3- Is there really a difference between:

    Where is everyone? he thought.

    He wondered where everyone was.

    On a similar note, if I am writing in third person, instead of saying something like "He wondered..." is it wrong to full out throw the question in there?

    Either one of these works. The first one is a much closer third person pov, the second is more of a pulled back version. Normally the formatting I see for internal dialog comes in the form of italics, but that is a publishers choice, so I would put it in quotes for your manuscript purposes.


    "He wondered who killed Trevor. He thought about Tabatha and whether or not she was still alive."

    OR

    "Who killed Trevor? Was Tabatha still alive?"
    I don't really like that first sentenct, something about it doesn't flow right. He could wonder who killed Trevor, and if Tabatha is still alive, but there is no need to put them in separate sentences. It gives it too much herky-jerkiness to the reading flow. As for the quotes, yes they would work if that is what he is thinking. "Who killed Trevor? Is Tabatha still alive?" I wouldn't use "was Tabatha" because it is his thought processes and we rarely think with a "was" it be "is."

    I can understand if this depends on how it is used in the writing, but generally I struggle because I like to bring the questions right in there. I think it can build suspense but I also don't want to be making a dumb mistake, supposing it is one...

    I think it's okay for characters to ask themselves questions in their thoughts, but sometimes it can seem like the author is trying too hard to build suspense and comes off kind of...umm...silly I guess is what I'm looking for. The situations should build the suspense, the questions shouldn't. The reader should already be wondering these things themselves from the content of the situations, and it doesn't have to be reinforced by having the character ask himself the same questions. You could have him worry about if Tabatha is still alive, without asking a question. Just thinking about Tabatha being dead could be a good place to inject some of your character's inner feelings. Maybe he wants to seek revenge for Trevor's death, which he could think about, without asking a question as to who killed Trevor.
     
  6. mammamaia
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    mammamaia nit-picker-in-chief Contributor

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    yes, it is...

    it is, which comes out to .5" in courier, the most universally acceptable ms font... but 5 spaces does not come out to .5" in all fonts [such as times new roman] and the inch spacing is what is mandatory...

    the tab button should be preset to indent .5"... if it isn't, then you can set it to do that... go to the help menu and look up how...

    depends on whose it is, where you put it, and how it's done...

    some writers can get away with a line or two as a chapter intro, but more than that could annoy most readers and thus most agents/publishers...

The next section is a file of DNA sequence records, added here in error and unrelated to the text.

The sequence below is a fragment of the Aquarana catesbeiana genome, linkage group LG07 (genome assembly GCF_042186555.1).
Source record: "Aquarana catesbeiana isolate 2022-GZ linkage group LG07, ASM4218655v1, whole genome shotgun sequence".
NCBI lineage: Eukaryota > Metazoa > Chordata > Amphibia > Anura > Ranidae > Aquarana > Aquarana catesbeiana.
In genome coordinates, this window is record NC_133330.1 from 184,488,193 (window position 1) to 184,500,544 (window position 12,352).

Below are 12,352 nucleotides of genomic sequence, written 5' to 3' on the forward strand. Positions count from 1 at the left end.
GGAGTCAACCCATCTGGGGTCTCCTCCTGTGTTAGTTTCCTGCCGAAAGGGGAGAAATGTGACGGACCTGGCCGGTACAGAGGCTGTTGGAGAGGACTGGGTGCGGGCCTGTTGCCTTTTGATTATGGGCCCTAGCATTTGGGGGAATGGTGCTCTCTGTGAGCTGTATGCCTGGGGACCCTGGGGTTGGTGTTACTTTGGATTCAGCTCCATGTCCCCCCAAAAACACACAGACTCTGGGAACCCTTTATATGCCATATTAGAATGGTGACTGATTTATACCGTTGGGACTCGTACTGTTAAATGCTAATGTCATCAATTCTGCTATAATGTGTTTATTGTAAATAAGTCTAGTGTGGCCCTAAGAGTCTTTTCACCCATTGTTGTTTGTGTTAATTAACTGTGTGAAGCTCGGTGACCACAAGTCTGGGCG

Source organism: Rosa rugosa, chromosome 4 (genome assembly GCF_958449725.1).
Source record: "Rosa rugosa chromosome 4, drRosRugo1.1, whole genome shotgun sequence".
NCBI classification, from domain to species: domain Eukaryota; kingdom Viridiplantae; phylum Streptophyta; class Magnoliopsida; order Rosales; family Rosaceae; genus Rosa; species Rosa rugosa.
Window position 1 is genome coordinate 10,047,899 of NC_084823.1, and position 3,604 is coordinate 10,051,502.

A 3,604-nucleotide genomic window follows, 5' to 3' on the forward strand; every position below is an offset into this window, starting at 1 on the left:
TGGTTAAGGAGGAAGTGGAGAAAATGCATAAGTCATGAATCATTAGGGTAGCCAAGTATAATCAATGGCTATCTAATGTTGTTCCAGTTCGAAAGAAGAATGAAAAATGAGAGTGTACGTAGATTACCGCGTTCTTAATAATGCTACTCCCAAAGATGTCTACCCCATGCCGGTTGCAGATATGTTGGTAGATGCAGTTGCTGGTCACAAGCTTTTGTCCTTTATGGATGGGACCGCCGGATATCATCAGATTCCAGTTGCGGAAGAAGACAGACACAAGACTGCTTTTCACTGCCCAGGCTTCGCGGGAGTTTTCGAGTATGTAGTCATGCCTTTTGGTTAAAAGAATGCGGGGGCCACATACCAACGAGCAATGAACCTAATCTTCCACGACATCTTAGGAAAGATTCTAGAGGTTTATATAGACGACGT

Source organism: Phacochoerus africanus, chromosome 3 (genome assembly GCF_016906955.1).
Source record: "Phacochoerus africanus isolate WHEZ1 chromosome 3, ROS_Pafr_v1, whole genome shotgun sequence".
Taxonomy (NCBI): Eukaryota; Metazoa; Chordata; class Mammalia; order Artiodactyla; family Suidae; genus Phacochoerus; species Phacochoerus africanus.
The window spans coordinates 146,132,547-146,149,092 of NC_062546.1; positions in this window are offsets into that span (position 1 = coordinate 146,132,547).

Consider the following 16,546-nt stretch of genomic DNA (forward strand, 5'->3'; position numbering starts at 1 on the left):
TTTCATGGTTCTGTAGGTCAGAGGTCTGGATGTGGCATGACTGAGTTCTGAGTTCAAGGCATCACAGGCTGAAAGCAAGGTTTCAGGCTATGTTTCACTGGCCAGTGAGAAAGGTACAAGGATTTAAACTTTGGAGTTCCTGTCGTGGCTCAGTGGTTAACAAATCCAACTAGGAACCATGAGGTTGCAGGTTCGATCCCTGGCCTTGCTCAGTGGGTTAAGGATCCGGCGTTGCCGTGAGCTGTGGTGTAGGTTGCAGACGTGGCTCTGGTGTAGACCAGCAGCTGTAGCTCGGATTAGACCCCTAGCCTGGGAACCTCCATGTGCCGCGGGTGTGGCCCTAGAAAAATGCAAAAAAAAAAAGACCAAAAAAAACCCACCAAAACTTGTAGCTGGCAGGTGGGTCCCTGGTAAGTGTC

then the poetry had better be top quality and there'd better be a good reason for it being wherever you put it...

    sure there is... one is interior dialog and the other is narrative... also, you can't stick a '?' in the middle of a narrative sentence...

    nothing wrong with that, as long as the " " are only to indicate a quote of your narrative excerpt and are not in your ms...

    that only works if your narrator is the one doing the asking and if it's interior dialog/thoughts, not put in " " ... and if it is the narrator asking, then s/he wouldn't be thinking 'was'... it would be 'is'...

    hope this helps... love and hugs, maia
     
  7. jwatson
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    jwatson Active Member

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    Thank you everyone this helped so much.

    I'm very nervous about the poetry I have included. It is not by the protagonist, but by someone the protagonist is with the entire novel (but my pro does not know this guy is the writer). The thing is, I feel as though the poetry will make the particular character more interesting and more likable. And also, maia, it's about 5 lines of poetry. To be honest, I'm not the greatest poet so I know I will have to fix it up since it is rough, but is 5 lines really that annoying?

    Thanks again everyone,
    J

    p.s
    Won't the poetry, if not annoy the reader, raise questions such as: "Who the HELL is writing this stuff?" or "Why on earth is the author of this novel including poetry?" Are these definitely annoying questions?
     
  8. jwatson
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    jwatson Active Member

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    And I miscalculated. Although the poetry is approximately 5-6 lines long, there are pretty short lines too. Still though, I can't decide if they are doing more damage than anything else...
     
  9. mammamaia
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    mammamaia nit-picker-in-chief Contributor

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    that depends... is it that many lines total, or that many lines in more than one place, such as heading each chapter?... if the former, it's probably not... if the latter, it probably will be...

    sure it will, if you don't tell them whose it is and give some clue to why it's there...

    that, too!...

    not at all... you needed to know, so you asked... and that's what this site is here for...
     
  10. jwatson
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    jwatson Active Member

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    Thank you maia! :)